The average market loss during those 10 bear markets since 1950 was 34%. If that sounds low compared to your memory, it’s because the two greatest losses of 49% and 57% were the most recent ones, from 2000 to 2002 and 2007 to 2009, respectively. It’s understandable if those numbers cause immediate anxiety; no one wants to see those kinds of losses in their portfolios, especially if you’re close to retiring. So let’s take an objective look at our economy and break down the likelihood that we’ll see a recession soon.
What’s Going Wrong?
Our economy has been flying high for a while, with consistent GDP growth and record low unemployment numbers, but some things are starting to stir up trouble for our economy, which has people worrying that things have just been too good to be true.
The dramatic ongoing trade war with China seems to be holding our economy hostage. When new tariffs are announced, the markets pull back. When there’s a positive turn of events, they go back up. Our markets don’t like unpredictability, but that’s exactly what trade tensions are causing. We still don’t know how or if this international issue will be resolved or what extremes it will go to first, so it’s likely the markets will continue to react.
The Fed has been gradually increasing interest rates over the past two years due to strong economic growth. Their most recent announcement, though, was a lowering of the interest rate. This action should help the economy, making it more beneficial for people to borrow money, but it can also be seen as a red flag. The Fed sees recent global events and trade issues as threats to our economy and lowered the rates to be proactive.
What’s Going Up And Down?
Manufacturing output is down, likely influenced by the effects of the trade war. Other areas of the country are also suffering, such as farming, with farm bankruptcies up 13%, (3) and business growth is slowing down as well.
But the one thing that keeps going up is something we don’t want to increase; the U.S. annual budget deficit is over $1 trillion and expected to rise. (4)
Treasury Yield Curve
This is the factor that most causes people to ring the recession alarm. When it comes to bonds, long-term bonds generally pay out more than short-term bonds. But recently, the yield, or return, on the 10-year U.S. Treasury note fell below that of the two-year one. If we look at history, we see that a recession has followed this type of inverted yield curve.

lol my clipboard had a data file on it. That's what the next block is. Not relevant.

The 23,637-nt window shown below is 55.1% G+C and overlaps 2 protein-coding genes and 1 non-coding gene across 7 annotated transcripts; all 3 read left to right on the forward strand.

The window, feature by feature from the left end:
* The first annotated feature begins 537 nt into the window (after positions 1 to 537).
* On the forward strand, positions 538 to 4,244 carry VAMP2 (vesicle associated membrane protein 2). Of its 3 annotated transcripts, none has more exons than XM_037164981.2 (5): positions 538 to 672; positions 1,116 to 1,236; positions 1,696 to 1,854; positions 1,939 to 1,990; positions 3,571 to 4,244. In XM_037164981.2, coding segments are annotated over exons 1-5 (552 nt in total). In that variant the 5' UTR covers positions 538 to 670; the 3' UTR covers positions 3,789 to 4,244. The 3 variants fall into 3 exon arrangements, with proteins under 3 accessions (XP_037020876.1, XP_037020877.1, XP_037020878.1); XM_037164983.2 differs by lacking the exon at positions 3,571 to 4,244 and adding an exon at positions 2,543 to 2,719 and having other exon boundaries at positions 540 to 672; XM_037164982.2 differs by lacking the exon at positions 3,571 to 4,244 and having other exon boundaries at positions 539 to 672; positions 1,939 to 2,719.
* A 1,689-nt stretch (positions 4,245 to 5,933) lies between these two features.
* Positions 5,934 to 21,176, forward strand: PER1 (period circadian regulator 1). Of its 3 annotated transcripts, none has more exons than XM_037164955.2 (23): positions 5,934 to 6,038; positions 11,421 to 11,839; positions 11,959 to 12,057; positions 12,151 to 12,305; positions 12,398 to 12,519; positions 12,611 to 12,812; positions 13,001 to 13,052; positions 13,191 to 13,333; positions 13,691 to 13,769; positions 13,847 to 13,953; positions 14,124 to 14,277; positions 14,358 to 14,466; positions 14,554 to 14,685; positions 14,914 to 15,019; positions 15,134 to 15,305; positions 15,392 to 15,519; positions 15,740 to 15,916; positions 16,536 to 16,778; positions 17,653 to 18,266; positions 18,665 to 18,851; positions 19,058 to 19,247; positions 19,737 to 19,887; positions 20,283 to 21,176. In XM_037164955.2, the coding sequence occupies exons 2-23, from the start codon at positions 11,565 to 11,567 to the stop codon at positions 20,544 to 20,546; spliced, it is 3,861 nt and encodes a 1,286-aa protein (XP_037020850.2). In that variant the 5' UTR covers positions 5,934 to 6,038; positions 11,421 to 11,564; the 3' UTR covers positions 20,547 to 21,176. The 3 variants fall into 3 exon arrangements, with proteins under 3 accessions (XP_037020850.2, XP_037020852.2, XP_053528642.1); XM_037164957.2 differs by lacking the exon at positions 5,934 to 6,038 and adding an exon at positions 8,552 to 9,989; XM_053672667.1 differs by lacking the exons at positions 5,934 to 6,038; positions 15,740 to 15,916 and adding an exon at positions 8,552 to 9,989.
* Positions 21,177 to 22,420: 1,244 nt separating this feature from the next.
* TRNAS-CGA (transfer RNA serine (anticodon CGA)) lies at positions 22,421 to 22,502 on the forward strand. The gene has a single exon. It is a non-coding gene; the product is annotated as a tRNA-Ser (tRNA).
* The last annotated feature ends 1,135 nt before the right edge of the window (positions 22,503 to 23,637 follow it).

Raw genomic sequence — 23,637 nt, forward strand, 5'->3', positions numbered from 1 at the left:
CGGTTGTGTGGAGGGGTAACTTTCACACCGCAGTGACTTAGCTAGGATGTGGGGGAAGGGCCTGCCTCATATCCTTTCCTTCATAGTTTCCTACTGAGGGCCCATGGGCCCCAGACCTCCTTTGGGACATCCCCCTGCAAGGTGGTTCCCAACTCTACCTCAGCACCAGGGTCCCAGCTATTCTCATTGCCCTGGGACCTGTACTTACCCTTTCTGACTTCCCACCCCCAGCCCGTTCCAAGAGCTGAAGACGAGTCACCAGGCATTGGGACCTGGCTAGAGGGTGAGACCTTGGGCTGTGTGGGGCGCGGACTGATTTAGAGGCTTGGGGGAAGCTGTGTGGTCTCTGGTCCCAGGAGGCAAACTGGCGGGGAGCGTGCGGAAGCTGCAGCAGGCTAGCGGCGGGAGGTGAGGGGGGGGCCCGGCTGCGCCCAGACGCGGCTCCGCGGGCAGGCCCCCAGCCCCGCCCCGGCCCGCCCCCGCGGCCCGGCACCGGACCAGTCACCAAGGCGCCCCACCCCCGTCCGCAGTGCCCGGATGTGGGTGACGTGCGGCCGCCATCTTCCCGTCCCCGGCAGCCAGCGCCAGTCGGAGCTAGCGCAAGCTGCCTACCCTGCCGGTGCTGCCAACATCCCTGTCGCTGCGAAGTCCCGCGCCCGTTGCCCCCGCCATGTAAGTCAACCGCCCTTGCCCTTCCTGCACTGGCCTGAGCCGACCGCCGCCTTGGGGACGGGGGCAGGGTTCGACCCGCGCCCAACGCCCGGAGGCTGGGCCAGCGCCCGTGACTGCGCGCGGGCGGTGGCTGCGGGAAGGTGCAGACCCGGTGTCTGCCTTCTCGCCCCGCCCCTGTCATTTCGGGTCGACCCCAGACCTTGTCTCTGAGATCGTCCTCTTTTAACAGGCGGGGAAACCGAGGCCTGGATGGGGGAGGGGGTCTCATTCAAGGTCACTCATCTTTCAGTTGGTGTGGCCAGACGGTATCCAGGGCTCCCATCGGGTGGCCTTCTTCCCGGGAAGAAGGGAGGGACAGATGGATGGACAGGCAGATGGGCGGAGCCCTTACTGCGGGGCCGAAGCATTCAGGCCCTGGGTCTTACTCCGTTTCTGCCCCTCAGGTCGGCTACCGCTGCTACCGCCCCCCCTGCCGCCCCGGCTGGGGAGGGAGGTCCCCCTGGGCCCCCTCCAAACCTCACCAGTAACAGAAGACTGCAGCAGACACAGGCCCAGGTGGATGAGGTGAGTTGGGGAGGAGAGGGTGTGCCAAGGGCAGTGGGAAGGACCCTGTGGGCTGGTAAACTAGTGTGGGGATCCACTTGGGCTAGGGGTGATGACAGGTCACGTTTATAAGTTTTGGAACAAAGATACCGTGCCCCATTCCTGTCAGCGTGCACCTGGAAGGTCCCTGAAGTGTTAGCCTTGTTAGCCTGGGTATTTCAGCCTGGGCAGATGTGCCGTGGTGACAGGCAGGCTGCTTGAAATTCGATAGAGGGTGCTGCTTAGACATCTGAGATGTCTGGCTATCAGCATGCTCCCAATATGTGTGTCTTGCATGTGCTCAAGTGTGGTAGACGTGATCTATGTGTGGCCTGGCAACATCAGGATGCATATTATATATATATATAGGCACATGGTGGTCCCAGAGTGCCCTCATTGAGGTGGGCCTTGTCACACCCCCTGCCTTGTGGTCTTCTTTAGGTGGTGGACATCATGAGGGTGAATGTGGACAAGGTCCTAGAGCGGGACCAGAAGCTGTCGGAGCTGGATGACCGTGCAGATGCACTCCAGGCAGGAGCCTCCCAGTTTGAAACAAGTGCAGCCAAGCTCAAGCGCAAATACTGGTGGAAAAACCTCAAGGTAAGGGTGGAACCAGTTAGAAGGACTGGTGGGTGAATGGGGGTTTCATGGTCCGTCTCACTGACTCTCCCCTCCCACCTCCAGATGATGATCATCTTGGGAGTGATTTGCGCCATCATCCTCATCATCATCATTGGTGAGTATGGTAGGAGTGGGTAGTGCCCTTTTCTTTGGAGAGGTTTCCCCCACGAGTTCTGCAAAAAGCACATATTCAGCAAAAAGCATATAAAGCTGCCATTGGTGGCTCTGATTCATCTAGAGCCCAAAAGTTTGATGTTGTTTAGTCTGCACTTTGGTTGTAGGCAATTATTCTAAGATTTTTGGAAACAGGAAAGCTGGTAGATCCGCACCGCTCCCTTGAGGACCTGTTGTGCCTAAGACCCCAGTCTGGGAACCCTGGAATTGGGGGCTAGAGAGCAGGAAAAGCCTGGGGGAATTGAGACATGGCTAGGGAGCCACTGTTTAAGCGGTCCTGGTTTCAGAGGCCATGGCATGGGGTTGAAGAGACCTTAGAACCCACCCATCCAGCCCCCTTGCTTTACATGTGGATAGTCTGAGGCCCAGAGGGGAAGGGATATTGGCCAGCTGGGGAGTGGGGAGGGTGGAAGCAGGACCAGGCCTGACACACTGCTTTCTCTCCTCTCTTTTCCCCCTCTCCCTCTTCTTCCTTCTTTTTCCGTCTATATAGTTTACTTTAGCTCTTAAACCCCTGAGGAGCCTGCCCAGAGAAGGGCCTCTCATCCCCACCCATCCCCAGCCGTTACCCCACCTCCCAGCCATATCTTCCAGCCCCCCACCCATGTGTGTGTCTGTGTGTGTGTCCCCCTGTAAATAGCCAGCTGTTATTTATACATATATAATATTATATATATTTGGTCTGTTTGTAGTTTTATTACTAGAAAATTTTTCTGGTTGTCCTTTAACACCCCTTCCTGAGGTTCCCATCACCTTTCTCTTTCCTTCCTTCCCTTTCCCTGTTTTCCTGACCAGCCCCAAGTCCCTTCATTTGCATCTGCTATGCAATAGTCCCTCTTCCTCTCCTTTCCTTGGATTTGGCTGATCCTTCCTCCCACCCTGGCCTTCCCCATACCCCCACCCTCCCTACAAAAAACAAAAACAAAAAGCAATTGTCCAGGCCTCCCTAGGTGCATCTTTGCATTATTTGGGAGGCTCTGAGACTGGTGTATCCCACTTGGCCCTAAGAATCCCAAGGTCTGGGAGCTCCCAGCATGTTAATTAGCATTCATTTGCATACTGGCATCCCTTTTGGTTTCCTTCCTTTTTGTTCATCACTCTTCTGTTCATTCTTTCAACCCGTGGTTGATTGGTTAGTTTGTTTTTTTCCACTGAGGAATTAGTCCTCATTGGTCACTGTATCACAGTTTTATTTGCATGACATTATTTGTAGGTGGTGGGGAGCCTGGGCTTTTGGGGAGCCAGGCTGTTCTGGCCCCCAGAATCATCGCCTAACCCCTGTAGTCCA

But, unlike in the past, this yield curve only lasted one day and is now normalized. So while this isn’t good news for the economy, it does not guarantee that a recession is imminent. A lot depends on whether this happens again, and to what extreme.
What’s Going Right?
First and most importantly, the economy continues to grow despite the headwinds from Europe, tariffs, and slowing manufacturing in the U.S. Yes, tariffs are damaging. It is commonly mentioned that a 10% taiff on $300 billion in imports from China would cost consumers $30 billion. We are already starting to see manufacturing being moved from China to other countries such as Vietnam and Thailand. It is also largely unmentioned that the decline in the price of oil has reduced gasoline prices by approximately 30 cents, reducing household costs by roughly $43 billion, more than offsetting the prospective loss in buying power from tariffs. (5)
It’s clear that the economy is slowing down from the rapid growth we’ve seen in the past couple of years, but a cooldown isn’t the same as a freeze. There’s still a lot going right, enough to possibly keep us out of a recession.
Some Numbers To Note